Weblog Commenting and Trackback by HaloScan.com rockpool in the kitchen: 09/01/2005 - 10/01/2005

Friday, September 30, 2005


Granny is pigging on apples. Whatever else can be said for or against the British - especially the English - they do know about apples. Even if Tesco etc are doing their best to erradicate the oddities you can still buy good apples here of all kinds. Not so anywhere in Europe, let alone the US, let alone the Canaries. Granny's enforced stay in London is at least allowing her those. (And an Eve too. But that's another story.)

As for serpents.... The good news is that not a one now lurks in Granny's breast. She's CLEAR!! And the expelled one wasn't the vicious kind that got her twin. The more tiresome news is that expelled demon was also not one whose return can be prevented by pill taken at home. (Ie to those who understand these things it was not oestrogen positive.) Means she has to have chemo - which means London. Plus being not just one tit but also hairless Granny. Pity. Luckily dramatic hats suit her. It also means she's less Granny_es than Granny_uk for the foreseeable future. All you poor people will have to do without those lyrical descriptions of volcanoes. (Assuming there ever were any.) BORING, anyway. Though Granny was glad to meet her BRCA1 friend from the ward and hear that she too was clear. It seems as good an omen as any. Meantime; Australia, on 19th October: here she comes.

Wednesday, September 28, 2005


Odd how the years kink up, fold back on themselves sometimes. Everything changes - yet nothing does. Granny and Beloved have come to stay for a few days at house of Beloved Surrogate Daughter. Which means she sits writing this looking at a familiar wall; the very one she used to sit looking at years ago, when writing - publishable then - books, on her beloved ex-husband's desktop, because her own desktop upstairs was not only too buried in papers to be accessible but also left her looking out on overly distracting street and neighbours below. Earlier she lay drinking coffee on the very bed, in the very room where she slept for eight years or so, through most of her second marriage, alongside a different man from the one who cuddled her - a bit gingerly these days - last night. Her ears attune themselves once more to the underground - here overground- trains thumping past the window on the raised lines. She eyes the same trains, same tree, same high-rise block on the other side of the track which used to house local authority workers but now puts up middle-range tourists. Same sky. Same everything, almost. Beloved Surrogate Daughter and husband to whom she and beloved ex sold their house have made many changes to it. But it is one of those lovely, relaxed houses which maintain their own identity throughout changes of ownership. Walking downstairs granny still finds herself turning left to the kitchen; has to pull herself up to turn right instead to where the kitchen now is. Weird.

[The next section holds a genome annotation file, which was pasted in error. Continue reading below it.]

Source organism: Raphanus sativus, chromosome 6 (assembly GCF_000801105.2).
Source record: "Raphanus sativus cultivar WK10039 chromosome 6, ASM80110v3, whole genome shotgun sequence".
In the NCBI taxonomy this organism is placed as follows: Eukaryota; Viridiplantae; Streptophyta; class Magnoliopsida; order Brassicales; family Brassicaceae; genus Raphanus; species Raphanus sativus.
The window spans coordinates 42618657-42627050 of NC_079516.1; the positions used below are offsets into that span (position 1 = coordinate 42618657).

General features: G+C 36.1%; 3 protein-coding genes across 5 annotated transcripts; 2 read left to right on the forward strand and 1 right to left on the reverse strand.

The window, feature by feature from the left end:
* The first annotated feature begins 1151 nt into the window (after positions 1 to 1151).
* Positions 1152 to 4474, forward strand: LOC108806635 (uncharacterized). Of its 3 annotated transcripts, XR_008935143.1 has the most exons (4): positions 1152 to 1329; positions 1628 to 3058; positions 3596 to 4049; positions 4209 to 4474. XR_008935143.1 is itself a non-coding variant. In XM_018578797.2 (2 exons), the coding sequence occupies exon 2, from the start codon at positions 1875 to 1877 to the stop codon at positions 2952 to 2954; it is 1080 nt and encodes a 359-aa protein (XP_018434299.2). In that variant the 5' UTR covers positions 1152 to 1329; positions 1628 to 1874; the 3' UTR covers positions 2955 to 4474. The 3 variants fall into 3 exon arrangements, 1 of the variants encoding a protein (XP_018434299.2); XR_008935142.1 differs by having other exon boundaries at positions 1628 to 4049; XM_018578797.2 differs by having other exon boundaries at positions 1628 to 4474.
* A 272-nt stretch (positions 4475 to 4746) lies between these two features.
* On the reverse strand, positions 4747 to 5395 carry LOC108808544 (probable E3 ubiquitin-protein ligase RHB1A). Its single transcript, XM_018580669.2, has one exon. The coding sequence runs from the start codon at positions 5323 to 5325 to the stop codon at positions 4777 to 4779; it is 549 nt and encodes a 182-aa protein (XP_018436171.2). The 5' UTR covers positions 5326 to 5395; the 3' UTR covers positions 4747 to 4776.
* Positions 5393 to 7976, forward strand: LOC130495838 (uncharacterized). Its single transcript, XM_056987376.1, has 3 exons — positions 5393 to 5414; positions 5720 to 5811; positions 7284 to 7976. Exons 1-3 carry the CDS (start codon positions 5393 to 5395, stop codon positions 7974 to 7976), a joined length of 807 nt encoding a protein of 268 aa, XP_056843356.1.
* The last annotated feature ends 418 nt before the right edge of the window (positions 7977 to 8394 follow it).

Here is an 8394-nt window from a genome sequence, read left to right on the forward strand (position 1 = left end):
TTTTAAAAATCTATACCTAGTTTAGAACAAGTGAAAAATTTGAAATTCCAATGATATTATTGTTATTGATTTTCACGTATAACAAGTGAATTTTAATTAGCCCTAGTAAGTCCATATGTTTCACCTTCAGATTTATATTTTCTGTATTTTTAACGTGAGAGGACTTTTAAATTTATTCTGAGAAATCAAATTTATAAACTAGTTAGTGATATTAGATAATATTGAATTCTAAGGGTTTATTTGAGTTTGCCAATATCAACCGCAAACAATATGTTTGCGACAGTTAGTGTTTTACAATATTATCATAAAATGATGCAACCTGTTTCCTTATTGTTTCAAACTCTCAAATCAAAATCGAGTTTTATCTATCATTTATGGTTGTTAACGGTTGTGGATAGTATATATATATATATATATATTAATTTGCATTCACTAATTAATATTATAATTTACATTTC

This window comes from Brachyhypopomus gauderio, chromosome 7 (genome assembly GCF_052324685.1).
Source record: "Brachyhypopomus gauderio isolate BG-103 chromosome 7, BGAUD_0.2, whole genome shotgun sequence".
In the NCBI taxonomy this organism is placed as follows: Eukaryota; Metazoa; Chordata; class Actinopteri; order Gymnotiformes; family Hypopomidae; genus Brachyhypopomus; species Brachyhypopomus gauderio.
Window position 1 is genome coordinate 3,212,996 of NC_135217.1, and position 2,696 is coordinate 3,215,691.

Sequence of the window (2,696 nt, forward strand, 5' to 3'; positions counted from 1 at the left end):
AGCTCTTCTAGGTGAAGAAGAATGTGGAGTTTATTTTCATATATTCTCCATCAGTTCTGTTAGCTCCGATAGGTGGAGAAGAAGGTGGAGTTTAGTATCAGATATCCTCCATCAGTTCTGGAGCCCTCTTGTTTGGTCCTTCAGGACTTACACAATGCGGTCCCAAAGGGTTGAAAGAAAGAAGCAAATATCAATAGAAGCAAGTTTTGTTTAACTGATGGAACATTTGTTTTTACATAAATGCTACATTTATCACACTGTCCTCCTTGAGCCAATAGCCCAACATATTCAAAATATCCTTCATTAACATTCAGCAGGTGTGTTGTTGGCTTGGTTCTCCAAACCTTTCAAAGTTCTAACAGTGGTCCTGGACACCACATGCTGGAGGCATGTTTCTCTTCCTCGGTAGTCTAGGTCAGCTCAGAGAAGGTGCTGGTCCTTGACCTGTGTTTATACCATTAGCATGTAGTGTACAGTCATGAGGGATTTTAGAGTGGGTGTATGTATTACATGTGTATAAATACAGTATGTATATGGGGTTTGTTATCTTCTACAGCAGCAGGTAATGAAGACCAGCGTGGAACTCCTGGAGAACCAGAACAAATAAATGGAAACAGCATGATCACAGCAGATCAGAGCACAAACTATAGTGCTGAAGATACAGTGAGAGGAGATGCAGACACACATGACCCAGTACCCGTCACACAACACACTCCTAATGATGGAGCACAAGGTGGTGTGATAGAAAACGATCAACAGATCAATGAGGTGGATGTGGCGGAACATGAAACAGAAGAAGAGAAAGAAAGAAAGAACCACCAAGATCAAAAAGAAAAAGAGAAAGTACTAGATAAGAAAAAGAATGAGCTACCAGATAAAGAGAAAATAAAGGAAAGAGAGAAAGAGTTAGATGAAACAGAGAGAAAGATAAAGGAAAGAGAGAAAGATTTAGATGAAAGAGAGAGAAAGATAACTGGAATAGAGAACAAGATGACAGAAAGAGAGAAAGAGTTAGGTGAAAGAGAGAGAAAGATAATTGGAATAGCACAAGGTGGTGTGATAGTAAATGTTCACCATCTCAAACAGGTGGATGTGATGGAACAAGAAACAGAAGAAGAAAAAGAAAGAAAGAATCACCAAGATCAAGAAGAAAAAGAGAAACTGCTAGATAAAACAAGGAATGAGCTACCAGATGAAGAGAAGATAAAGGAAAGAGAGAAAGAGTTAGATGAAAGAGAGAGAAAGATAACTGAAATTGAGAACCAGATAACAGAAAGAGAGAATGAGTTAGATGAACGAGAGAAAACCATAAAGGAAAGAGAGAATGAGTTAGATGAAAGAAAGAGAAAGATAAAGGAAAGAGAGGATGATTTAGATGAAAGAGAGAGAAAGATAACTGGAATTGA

As is her one tit state. 'Weird' said Beloved Eldest Granddaughter hearing the news of tit removal. 'Even weirder', she said, told that it would be replaced in due course. As it will be. Granny does not much fancy the piece of rubber currently pushing out her t-shirt on one side. She is grateful she maintained her two tit status for fifteen years longer than most of her female relations. On being told last week that she was going down for surgery 3 hours earlier than originally scheduled she found herself to her surprise bursting into tears at prospect of having 3 hours less of it. Odd how attached one is to one's own bits. This one - unless she was contemplating giving birth again - heaven forfend - isn't - wasn't - a particularly useful bit; losing it by no means as disasterous, not to say awful, as losing a limb. But poor thing as it was it was her own. And gave her some nice sensations over the years, as its replacement, minus nerve-endings, won't. 'You could throw a spear better' suggested someone helpfully. 'Didn't the Amazons cut their right breasts off for that reason?' (Referring to a time before the word 'Amazon' meant books..) No good for me, says Granny after a moment's flicker of pleasure. She's left handed. Bother bother bother. (But she could cut the left one off too. It has been recommended.)